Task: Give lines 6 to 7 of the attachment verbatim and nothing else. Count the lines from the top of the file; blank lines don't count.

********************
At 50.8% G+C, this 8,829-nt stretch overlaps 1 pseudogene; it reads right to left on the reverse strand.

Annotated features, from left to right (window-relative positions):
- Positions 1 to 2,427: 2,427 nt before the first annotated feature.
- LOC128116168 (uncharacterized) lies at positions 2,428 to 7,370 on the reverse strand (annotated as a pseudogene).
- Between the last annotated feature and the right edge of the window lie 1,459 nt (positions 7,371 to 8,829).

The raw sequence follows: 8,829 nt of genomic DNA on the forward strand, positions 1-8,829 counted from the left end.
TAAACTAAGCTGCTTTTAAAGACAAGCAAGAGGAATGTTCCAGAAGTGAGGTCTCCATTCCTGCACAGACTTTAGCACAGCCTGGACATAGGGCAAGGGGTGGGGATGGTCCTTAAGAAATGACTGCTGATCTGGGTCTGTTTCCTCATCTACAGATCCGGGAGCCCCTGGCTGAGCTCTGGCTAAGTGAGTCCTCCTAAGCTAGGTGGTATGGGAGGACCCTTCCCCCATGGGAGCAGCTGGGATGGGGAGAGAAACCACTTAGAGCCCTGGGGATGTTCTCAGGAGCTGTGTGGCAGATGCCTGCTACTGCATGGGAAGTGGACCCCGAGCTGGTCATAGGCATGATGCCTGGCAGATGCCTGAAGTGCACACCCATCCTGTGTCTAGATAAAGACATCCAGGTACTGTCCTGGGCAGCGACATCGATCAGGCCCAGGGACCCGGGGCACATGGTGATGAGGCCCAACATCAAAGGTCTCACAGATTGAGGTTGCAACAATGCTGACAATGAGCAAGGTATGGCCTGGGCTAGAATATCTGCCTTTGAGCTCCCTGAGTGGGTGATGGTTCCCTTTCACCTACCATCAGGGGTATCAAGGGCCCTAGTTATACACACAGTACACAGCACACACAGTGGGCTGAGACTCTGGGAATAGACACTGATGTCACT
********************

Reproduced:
The raw sequence follows: 8,829 nt of genomic DNA on the forward strand, positions 1-8,829 counted from the left end.
TAAACTAAGCTGCTTTTAAAGACAAGCAAGAGGAATGTTCCAGAAGTGAGGTCTCCATTCCTGCACAGACTTTAGCACAGCCTGGACATAGGGCAAGGGGTGGGGATGGTCCTTAAGAAATGACTGCTGATCTGGGTCTGTTTCCTCATCTACAGATCCGGGAGCCCCTGGCTGAGCTCTGGCTAAGTGAGTCCTCCTAAGCTAGGTGGTATGGGAGGACCCTTCCCCCATGGGAGCAGCTGGGATGGGGAGAGAAACCACTTAGAGCCCTGGGGATGTTCTCAGGAGCTGTGTGGCAGATGCCTGCTACTGCATGGGAAGTGGACCCCGAGCTGGTCATAGGCATGATGCCTGGCAGATGCCTGAAGTGCACACCCATCCTGTGTCTAGATAAAGACATCCAGGTACTGTCCTGGGCAGCGACATCGATCAGGCCCAGGGACCCGGGGCACATGGTGATGAGGCCCAACATCAAAGGTCTCACAGATTGAGGTTGCAACAATGCTGACAATGAGCAAGGTATGGCCTGGGCTAGAATATCTGCCTTTGAGCTCCCTGAGTGGGTGATGGTTCCCTTTCACCTACCATCAGGGGTATCAAGGGCCCTAGTTATACACACAGTACACAGCACACACAGTGGGCTGAGACTCTGGGAATAGACACTGATGTCACT